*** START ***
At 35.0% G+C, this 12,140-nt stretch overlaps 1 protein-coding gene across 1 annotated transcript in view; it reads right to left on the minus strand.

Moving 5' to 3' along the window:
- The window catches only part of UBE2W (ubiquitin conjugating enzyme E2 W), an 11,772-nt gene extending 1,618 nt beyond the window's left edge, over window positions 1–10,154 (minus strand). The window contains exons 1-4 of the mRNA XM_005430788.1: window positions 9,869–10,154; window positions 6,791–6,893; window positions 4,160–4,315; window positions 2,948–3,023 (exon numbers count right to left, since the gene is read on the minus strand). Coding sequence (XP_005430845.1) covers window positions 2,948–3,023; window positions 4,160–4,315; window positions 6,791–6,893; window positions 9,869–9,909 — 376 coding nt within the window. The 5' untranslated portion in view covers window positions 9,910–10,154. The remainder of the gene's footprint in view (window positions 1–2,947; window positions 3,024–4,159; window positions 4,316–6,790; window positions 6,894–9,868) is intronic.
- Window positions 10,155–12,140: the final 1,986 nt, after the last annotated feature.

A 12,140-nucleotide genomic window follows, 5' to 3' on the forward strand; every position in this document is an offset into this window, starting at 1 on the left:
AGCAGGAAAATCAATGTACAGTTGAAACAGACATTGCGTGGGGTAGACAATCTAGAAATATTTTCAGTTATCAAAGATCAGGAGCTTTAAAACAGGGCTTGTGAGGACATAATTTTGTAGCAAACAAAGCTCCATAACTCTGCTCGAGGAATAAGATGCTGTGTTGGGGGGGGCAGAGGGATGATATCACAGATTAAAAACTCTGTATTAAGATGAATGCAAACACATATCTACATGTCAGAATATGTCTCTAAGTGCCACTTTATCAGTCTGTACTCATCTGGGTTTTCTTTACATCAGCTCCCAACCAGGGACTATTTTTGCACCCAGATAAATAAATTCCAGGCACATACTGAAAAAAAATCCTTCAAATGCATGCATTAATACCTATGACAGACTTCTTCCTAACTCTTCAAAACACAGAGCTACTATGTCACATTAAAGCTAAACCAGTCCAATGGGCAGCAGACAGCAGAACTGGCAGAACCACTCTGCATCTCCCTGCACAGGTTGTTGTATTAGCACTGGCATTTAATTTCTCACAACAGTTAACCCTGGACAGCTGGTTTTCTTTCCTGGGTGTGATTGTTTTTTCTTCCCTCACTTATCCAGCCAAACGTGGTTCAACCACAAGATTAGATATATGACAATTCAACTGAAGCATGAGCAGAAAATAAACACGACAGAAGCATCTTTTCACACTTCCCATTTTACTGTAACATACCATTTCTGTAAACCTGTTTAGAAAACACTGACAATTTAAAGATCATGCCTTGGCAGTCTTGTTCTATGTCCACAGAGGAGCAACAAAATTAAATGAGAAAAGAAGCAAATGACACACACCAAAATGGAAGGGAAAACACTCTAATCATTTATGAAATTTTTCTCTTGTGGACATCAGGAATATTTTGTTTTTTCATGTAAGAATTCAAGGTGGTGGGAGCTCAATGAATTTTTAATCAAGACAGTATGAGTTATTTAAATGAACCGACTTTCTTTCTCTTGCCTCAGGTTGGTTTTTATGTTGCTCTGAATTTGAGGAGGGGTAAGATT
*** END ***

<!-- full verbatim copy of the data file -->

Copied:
At 35.0% G+C, this 12,140-nt stretch overlaps 1 protein-coding gene across 1 annotated transcript in view; it reads right to left on the minus strand.

Moving 5' to 3' along the window:
- The window catches only part of UBE2W (ubiquitin conjugating enzyme E2 W), an 11,772-nt gene extending 1,618 nt beyond the window's left edge, over window positions 1–10,154 (minus strand). The window contains exons 1-4 of the mRNA XM_005430788.1: window positions 9,869–10,154; window positions 6,791–6,893; window positions 4,160–4,315; window positions 2,948–3,023 (exon numbers count right to left, since the gene is read on the minus strand). Coding sequence (XP_005430845.1) covers window positions 2,948–3,023; window positions 4,160–4,315; window positions 6,791–6,893; window positions 9,869–9,909 — 376 coding nt within the window. The 5' untranslated portion in view covers window positions 9,910–10,154. The remainder of the gene's footprint in view (window positions 1–2,947; window positions 3,024–4,159; window positions 4,316–6,790; window positions 6,894–9,868) is intronic.
- Window positions 10,155–12,140: the final 1,986 nt, after the last annotated feature.

A 12,140-nucleotide genomic window follows, 5' to 3' on the forward strand; every position in this document is an offset into this window, starting at 1 on the left:
AGCAGGAAAATCAATGTACAGTTGAAACAGACATTGCGTGGGGTAGACAATCTAGAAATATTTTCAGTTATCAAAGATCAGGAGCTTTAAAACAGGGCTTGTGAGGACATAATTTTGTAGCAAACAAAGCTCCATAACTCTGCTCGAGGAATAAGATGCTGTGTTGGGGGGGGCAGAGGGATGATATCACAGATTAAAAACTCTGTATTAAGATGAATGCAAACACATATCTACATGTCAGAATATGTCTCTAAGTGCCACTTTATCAGTCTGTACTCATCTGGGTTTTCTTTACATCAGCTCCCAACCAGGGACTATTTTTGCACCCAGATAAATAAATTCCAGGCACATACTGAAAAAAAATCCTTCAAATGCATGCATTAATACCTATGACAGACTTCTTCCTAACTCTTCAAAACACAGAGCTACTATGTCACATTAAAGCTAAACCAGTCCAATGGGCAGCAGACAGCAGAACTGGCAGAACCACTCTGCATCTCCCTGCACAGGTTGTTGTATTAGCACTGGCATTTAATTTCTCACAACAGTTAACCCTGGACAGCTGGTTTTCTTTCCTGGGTGTGATTGTTTTTTCTTCCCTCACTTATCCAGCCAAACGTGGTTCAACCACAAGATTAGATATATGACAATTCAACTGAAGCATGAGCAGAAAATAAACACGACAGAAGCATCTTTTCACACTTCCCATTTTACTGTAACATACCATTTCTGTAAACCTGTTTAGAAAACACTGACAATTTAAAGATCATGCCTTGGCAGTCTTGTTCTATGTCCACAGAGGAGCAACAAAATTAAATGAGAAAAGAAGCAAATGACACACACCAAAATGGAAGGGAAAACACTCTAATCATTTATGAAATTTTTCTCTTGTGGACATCAGGAATATTTTGTTTTTTCATGTAAGAATTCAAGGTGGTGGGAGCTCAATGAATTTTTAATCAAGACAGTATGAGTTATTTAAATGAACCGACTTTCTTTCTCTTGCCTCAGGTTGGTTTTTATGTTGCTCTGAATTTGAGGAGGGGTAAGATT